Dubbed ‘the last taboo’ – how can managers help support staff who are facing the menopause? Matt Chittock finds out

In the modern office staff are encouraged to talk openly about issues that would have been considered taboo just a generation ago. From depression and sexuality through to bereavement and divorce, there's very little that's considered totally off the radar these days. Apart, that is, from the menopause.

A lack of support

In a report earlier this year pensions campaigner Ros Altmann said she felt menopausal women get no support in the workplace. She then went on to spell out exactly how the symptoms can affect someone's working life. A woman may come in one day feeling awful and emotional and a lot of women find it hard to cope, she said. You cant sleep at night because of night sweats or you flush in a meeting.

It's a sentiment that 52-year-old sales manager Sophie Prince* can certainly relate to. I was really unprepared for the menopause, to be honest, she says.

"I've always felt really confident in my job and have had a really supportive team, but it hit me like a tonne of bricks."

Prince says that she went from feeling naturally upbeat to being tearful and upset in the office. Hot flushes didn't feel like a particular problem, but then she uncharacteristically found herself weeping in front of her managers and felt emotionally wobbly from day to day.

"The worst thing is feeling like a terrible cliché she says. I know exactly what is happening, but I cant stop it. It affects my confidence and I felt that overall I've lost my competitive edge. I no longer feel that I can keep up with my colleagues."

Prince is definitely not alone. According to the TUC 3.5 million women over the age of 50 are currently in work. And as the UK average for reaching the menopause is 52, its a challenge many staff, and managers, will have to face.

"It's important to remember that some women sail through the menopause with very few symptoms," says Scarlet Harris, equality expert for the TUC.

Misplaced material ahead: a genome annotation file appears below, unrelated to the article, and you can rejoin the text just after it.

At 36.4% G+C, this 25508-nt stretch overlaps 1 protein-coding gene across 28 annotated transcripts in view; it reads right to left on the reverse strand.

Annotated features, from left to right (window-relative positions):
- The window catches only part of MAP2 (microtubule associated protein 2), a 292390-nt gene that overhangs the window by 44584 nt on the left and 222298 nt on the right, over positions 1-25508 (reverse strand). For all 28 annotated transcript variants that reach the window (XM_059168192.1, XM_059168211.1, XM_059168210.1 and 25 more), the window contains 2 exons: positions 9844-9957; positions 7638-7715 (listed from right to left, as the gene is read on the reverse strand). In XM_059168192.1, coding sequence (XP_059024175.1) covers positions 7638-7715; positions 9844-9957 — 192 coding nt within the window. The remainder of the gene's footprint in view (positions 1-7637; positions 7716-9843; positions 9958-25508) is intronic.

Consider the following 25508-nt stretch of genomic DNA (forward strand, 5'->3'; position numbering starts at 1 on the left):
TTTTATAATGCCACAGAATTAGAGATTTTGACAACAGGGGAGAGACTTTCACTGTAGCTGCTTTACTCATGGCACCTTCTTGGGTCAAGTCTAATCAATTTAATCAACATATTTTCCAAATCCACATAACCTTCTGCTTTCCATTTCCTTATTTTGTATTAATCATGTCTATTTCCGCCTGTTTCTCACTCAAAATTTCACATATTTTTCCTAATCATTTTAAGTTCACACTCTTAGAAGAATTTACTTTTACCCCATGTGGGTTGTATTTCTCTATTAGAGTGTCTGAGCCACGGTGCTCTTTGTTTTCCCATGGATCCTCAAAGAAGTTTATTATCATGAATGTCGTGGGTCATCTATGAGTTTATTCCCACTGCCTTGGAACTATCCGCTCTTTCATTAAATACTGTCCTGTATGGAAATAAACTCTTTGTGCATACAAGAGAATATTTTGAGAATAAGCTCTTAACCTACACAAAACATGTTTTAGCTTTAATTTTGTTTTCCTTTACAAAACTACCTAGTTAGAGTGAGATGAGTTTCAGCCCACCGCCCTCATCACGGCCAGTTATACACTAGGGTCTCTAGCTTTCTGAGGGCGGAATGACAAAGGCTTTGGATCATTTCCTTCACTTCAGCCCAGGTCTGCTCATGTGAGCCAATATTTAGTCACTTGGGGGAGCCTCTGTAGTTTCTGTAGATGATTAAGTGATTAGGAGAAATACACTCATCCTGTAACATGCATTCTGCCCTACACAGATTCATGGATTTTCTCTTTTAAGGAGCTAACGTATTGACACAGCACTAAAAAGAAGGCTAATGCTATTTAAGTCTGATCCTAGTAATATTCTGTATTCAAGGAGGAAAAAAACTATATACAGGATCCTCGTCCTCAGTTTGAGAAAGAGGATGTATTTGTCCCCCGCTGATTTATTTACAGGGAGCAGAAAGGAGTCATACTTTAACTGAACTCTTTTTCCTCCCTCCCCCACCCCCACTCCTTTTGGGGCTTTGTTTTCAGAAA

"But our research shows that 45% of women who do have symptoms find them difficult to deal with. These can range from hot flushes and sleepless nights, which can leave women feeling tired at work, to depression. So how can managers support women going through such a major change in their lives?"

Getting rid of the stigma

The first step is simply to take the menopause seriously. According to TUC research 45% of survey respondents said that their managers didn't recognise problems associated with the menopause.

"Also, a third felt embarrassed speaking to their manager about it while one in five told of office ridicule when the subject was mentioned. It's about letting women know they can talk about it if they want to, and not stigmatising them or making them feel that there's this strange alien thing going on with their bodies that's so bad they need to be wrapped up in cotton wool!," says Harris.

"There's more practical things that managers can do too. If you've got a staff noticeboard, putting up work guidance about coping with the menopause could be a good idea as it shows your company is positive about it. Also making sure that women have some control over their environment is important, being able to sit by an open window and control the temperature, for instance."

Of course, as Harris notes, one of the biggest problems is that nobody wants to talk about the menopause. But she says that is slowly changing.

"When I started this job I didn't realise it was much of an issue, but every time we've done something around it the response has been really strong," she says.

Meanwhile, as high profile women start to smash through the glass ceiling and talk publically about their experiences, the hope is that the menopause will cease to be such a taboo.

In the meantime, people like Prince are finding their own way to get through. "I've never been able to go to my boss and say you know what? I'm going through this and having a hard time its just not that sort of company," she says.

"In the office we acknowledge it without really acknowledging it. I like it on the level of office banter. So, I'll say that I'm having a bit of a moment and people understand what I mean. If my boss was a woman it might be different but this is how its working now."

Three tips from the TUCs guidance

1. Be flexible. Procedures around sickness absence should make it clear that there's flexibility around menopause-related issues. Being flexible with start times can also help if women are finding it hard to sleep.

2. Offer different points of contact. Women may be uncomfortable about talking about their symptoms with a manager, especially a male manager, so make it clear that staff in human resources, or a work welfare scheme, are also there to listen.

3. Get educated. Employers should ensure that all line managers have been trained to be aware of how the menopause can affect women and what adjustments may be necessary to support them.

*name changed by request.